On the subject here, I wanted to warn people that wire transfers using internet companies can be outrageously expensive. For a meeting I had to go to, they would only accept a bank transfer - no Paypal, no credit cards, how stupid. Anyway, I used a service I found on the internet orderwires.com (other names: currencysource.com, ordercurrency.com, travelcurrency.com). I did not trust them so I tried to find problems with them on the internet, but did not find any. Anyway, I went ahead and used them. Of course, the first thing I asked them was the cost, and they said $25. Ha. It was $25 plus an exchange rate that would shame my cousin Vido, adding approximately 20% + $25 to an $800 transfer. They did not even give me any documentation of the cost until I requested it. When I called them to complain of such a high cost, they acted like I was born yesterday and that this is normal. Argh!
My advice: use a local bank.

on April 2, 2007 08:10 AM
# Carsten Cumbrowski said:

Dan: "My advice: use a local bank.".

"Great" advice! :) My local bank charges $35 for an international wire (which I would enter myself into the computer, if my bank would let me). Great bargain.

You know what, getting a paper money order in the branch, sending it via mail to the destination and cash/deposit there cost less than 1/3 of that, but takes a lot more time and human labor for all involved parties. Or I send a personal paper check that is free with my bank (even the deposit, if in USD).

"Unfortunately" have European banks a different fee structure and make the personal check an expensive way of transferring money. But you know what, they charge a lot less (if any) fee if you wire the money yourself (a service that is available at most European ATM's and of course online).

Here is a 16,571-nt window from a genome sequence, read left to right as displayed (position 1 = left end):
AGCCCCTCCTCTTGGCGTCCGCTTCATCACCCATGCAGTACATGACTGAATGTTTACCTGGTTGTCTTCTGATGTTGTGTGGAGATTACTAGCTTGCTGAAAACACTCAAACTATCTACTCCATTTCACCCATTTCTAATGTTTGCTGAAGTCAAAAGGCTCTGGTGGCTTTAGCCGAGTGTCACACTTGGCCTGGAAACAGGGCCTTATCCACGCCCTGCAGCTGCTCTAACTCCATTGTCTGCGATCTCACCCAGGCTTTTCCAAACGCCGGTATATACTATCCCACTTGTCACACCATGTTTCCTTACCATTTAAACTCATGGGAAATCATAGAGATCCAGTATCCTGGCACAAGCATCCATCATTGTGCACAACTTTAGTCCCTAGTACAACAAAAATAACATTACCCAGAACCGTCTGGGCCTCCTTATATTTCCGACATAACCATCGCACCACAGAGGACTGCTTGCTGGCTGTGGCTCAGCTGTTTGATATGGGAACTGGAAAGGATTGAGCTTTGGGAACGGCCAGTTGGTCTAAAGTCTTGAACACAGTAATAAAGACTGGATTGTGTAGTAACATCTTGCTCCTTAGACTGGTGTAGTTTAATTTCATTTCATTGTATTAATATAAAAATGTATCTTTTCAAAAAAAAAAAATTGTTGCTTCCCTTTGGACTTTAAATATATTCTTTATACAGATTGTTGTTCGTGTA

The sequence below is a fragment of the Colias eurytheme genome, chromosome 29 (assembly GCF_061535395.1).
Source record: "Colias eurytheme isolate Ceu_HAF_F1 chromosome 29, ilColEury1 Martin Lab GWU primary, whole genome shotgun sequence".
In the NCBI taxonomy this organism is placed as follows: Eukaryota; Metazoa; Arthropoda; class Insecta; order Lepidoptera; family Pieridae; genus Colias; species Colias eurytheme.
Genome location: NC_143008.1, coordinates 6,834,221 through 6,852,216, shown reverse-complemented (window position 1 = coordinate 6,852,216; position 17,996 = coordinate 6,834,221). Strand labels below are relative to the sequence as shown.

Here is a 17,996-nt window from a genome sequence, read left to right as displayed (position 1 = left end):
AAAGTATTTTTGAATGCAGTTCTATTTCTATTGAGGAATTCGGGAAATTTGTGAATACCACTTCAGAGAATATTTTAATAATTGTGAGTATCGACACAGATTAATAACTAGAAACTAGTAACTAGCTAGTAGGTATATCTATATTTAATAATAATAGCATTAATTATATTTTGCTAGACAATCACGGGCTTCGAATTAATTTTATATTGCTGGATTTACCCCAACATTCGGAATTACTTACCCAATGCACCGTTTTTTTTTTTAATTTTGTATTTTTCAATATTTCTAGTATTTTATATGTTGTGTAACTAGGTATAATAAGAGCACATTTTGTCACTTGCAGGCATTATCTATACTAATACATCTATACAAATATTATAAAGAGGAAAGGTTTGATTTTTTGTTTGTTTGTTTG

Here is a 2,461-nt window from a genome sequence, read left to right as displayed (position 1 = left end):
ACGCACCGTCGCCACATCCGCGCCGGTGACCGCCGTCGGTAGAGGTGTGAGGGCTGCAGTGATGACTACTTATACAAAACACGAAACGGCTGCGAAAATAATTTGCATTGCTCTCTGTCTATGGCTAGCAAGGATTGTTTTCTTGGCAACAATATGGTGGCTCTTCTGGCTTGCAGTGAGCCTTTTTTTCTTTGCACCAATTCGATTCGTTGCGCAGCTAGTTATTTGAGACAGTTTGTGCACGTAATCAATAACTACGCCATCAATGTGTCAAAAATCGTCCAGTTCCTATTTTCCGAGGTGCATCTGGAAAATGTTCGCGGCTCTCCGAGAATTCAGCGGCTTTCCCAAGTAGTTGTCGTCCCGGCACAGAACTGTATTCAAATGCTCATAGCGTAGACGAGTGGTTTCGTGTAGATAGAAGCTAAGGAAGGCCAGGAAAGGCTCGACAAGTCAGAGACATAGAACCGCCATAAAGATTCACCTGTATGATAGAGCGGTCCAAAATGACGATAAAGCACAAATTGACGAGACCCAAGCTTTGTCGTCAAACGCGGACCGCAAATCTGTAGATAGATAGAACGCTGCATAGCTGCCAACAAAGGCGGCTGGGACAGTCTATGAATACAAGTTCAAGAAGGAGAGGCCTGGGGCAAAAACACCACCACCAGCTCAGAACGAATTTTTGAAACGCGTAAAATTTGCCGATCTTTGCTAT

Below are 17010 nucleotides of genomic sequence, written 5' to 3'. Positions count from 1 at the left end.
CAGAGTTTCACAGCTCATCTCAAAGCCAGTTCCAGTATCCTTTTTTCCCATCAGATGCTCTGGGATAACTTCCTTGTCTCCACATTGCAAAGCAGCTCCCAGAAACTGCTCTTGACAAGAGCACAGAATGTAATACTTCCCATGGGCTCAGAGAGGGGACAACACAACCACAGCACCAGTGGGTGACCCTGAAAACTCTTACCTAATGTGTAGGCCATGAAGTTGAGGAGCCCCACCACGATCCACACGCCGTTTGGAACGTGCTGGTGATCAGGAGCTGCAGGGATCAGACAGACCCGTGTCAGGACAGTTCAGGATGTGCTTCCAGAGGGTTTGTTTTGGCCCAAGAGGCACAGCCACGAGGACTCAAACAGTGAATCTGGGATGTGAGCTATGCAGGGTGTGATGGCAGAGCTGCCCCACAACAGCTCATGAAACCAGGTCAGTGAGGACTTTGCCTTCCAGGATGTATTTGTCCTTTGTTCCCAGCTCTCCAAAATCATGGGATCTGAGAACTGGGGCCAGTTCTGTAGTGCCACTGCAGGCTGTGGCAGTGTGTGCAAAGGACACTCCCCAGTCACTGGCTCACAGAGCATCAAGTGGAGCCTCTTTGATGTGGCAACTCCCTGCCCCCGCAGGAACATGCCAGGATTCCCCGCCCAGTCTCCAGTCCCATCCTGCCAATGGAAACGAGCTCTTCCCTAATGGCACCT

Virtually no manual labor for the bank, it's fast, has less sources of potential problems that could result in an error = is a lot cheaper to do than messing around with paper documents (e.g. checks).

Hence, paper work = more expensive and less available than self-service electronic transfer = cost virtually nothing and fee structures that reflect that.

U.S. Banks seem not to have made this cost/fee analysis yet or U.S. paper and computers work differently in this country than anywhere else hehe.

on April 6, 2007 12:02 PM
# Ram said:

I guess sending a check will be much easier than a wire transfer . does the check cashed by a foreign bank also go through DHS ?

on April 22, 2007 08:17 AM
# fitzit said:

Answer to some questions posted here:

The ACH network as it exists in May of 2007 allows debit/ credit between all US odfi's, debit/credt to/from some Canadian ODFI's and US Odfi's, and credit from US odfi's to Mexican National ODFI's.

There is also a time line and some effect for a EU ACH but with so many countries and a 1000 years of banking rules to over come don't hold your breath. Several national banks are already tryig it though.

Paypal can debit your checking account seemingly instantly using CHECK21, digital transaction legislation that has been in existance from 2004 forward, any bank can also do (this most don't) There is little to no motivation for the banks to adopt sameday settlement from Check21. The movement is coming from Third Party Senders and Third Party Originators under NACHA rules using the system by offering check reading and Virtual Terminals to merchants who are screaming for same day settlement. Why? In the US is it agaist the law to cash a check until you ship the goods, only to find out three days after you shipped the goods that the check did not clear? Yes.

NACHA is trying to do away with WEB and TEL coded ACH all together. There has been huge fraud over the last 10 years from outbound tel and anything online involving recurring subscriptions. This would not effect ODFI's though as the billpay you use in a banks application does not get coded as WEB.

Now questions from me to the forum as it is.
Anybody here still use SWIFT, or even heard of it?
Anyone here aware of a US based bank that has online account sign up and online origination of wire transfers?
Fianlly, anyone here into online or virtual Digital Currencies such as E-Gold.

Nice blog Jeremy, a litte ranty but fun.

on May 8, 2007 10:00 PM
# Carsten Cumbrowski said:


thanks for the information. Here my answers to your questions.